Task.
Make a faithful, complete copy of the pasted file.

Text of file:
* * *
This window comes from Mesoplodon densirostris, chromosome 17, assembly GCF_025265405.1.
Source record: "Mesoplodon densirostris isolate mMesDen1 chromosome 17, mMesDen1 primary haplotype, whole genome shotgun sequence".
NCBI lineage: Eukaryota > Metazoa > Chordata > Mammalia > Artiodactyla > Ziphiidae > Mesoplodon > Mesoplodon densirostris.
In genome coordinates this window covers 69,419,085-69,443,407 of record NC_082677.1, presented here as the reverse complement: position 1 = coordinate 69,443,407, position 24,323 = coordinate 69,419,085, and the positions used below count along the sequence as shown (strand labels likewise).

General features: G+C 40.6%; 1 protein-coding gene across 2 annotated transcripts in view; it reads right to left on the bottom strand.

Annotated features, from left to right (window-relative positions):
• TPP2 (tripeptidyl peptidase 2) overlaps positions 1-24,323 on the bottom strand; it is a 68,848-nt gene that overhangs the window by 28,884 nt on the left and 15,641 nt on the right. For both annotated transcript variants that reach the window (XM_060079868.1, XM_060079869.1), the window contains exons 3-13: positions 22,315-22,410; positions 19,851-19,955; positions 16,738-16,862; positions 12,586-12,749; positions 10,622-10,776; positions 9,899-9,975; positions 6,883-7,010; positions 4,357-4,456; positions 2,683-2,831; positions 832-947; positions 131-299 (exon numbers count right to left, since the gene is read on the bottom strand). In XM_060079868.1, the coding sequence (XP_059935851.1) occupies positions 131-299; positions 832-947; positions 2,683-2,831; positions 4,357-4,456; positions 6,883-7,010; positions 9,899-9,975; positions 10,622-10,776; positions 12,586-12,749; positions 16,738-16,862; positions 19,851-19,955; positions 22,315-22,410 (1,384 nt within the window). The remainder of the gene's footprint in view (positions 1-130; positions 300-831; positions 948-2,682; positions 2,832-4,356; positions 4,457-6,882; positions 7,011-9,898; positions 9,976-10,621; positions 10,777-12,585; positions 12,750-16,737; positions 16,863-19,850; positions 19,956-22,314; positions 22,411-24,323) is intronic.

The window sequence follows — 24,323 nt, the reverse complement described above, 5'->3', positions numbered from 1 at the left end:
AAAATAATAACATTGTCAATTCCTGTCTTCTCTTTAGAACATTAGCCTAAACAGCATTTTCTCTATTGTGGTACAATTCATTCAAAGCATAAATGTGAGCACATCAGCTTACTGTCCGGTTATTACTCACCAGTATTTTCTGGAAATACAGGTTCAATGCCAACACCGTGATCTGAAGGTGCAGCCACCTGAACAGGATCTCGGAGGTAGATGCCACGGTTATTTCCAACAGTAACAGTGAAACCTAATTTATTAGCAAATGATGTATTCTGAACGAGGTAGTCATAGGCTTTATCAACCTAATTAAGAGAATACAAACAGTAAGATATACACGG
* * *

This window comes from Mesoplodon densirostris, chromosome 17, assembly GCF_025265405.1.
Source record: "Mesoplodon densirostris isolate mMesDen1 chromosome 17, mMesDen1 primary haplotype, whole genome shotgun sequence".
NCBI lineage: Eukaryota > Metazoa > Chordata > Mammalia > Artiodactyla > Ziphiidae > Mesoplodon > Mesoplodon densirostris.
In genome coordinates this window covers 69,419,085-69,443,407 of record NC_082677.1, presented here as the reverse complement: position 1 = coordinate 69,443,407, position 24,323 = coordinate 69,419,085, and the positions used below count along the sequence as shown (strand labels likewise).

General features: G+C 40.6%; 1 protein-coding gene across 2 annotated transcripts in view; it reads right to left on the bottom strand.

Annotated features, from left to right (window-relative positions):
• TPP2 (tripeptidyl peptidase 2) overlaps positions 1-24,323 on the bottom strand; it is a 68,848-nt gene that overhangs the window by 28,884 nt on the left and 15,641 nt on the right. For both annotated transcript variants that reach the window (XM_060079868.1, XM_060079869.1), the window contains exons 3-13: positions 22,315-22,410; positions 19,851-19,955; positions 16,738-16,862; positions 12,586-12,749; positions 10,622-10,776; positions 9,899-9,975; positions 6,883-7,010; positions 4,357-4,456; positions 2,683-2,831; positions 832-947; positions 131-299 (exon numbers count right to left, since the gene is read on the bottom strand). In XM_060079868.1, the coding sequence (XP_059935851.1) occupies positions 131-299; positions 832-947; positions 2,683-2,831; positions 4,357-4,456; positions 6,883-7,010; positions 9,899-9,975; positions 10,622-10,776; positions 12,586-12,749; positions 16,738-16,862; positions 19,851-19,955; positions 22,315-22,410 (1,384 nt within the window). The remainder of the gene's footprint in view (positions 1-130; positions 300-831; positions 948-2,682; positions 2,832-4,356; positions 4,457-6,882; positions 7,011-9,898; positions 9,976-10,621; positions 10,777-12,585; positions 12,750-16,737; positions 16,863-19,850; positions 19,956-22,314; positions 22,411-24,323) is intronic.

The window sequence follows — 24,323 nt, the reverse complement described above, 5'->3', positions numbered from 1 at the left end:
AAAATAATAACATTGTCAATTCCTGTCTTCTCTTTAGAACATTAGCCTAAACAGCATTTTCTCTATTGTGGTACAATTCATTCAAAGCATAAATGTGAGCACATCAGCTTACTGTCCGGTTATTACTCACCAGTATTTTCTGGAAATACAGGTTCAATGCCAACACCGTGATCTGAAGGTGCAGCCACCTGAACAGGATCTCGGAGGTAGATGCCACGGTTATTTCCAACAGTAACAGTGAAACCTAATTTATTAGCAAATGATGTATTCTGAACGAGGTAGTCATAGGCTTTATCAACCTAATTAAGAGAATACAAACAGTAAGATATACACGG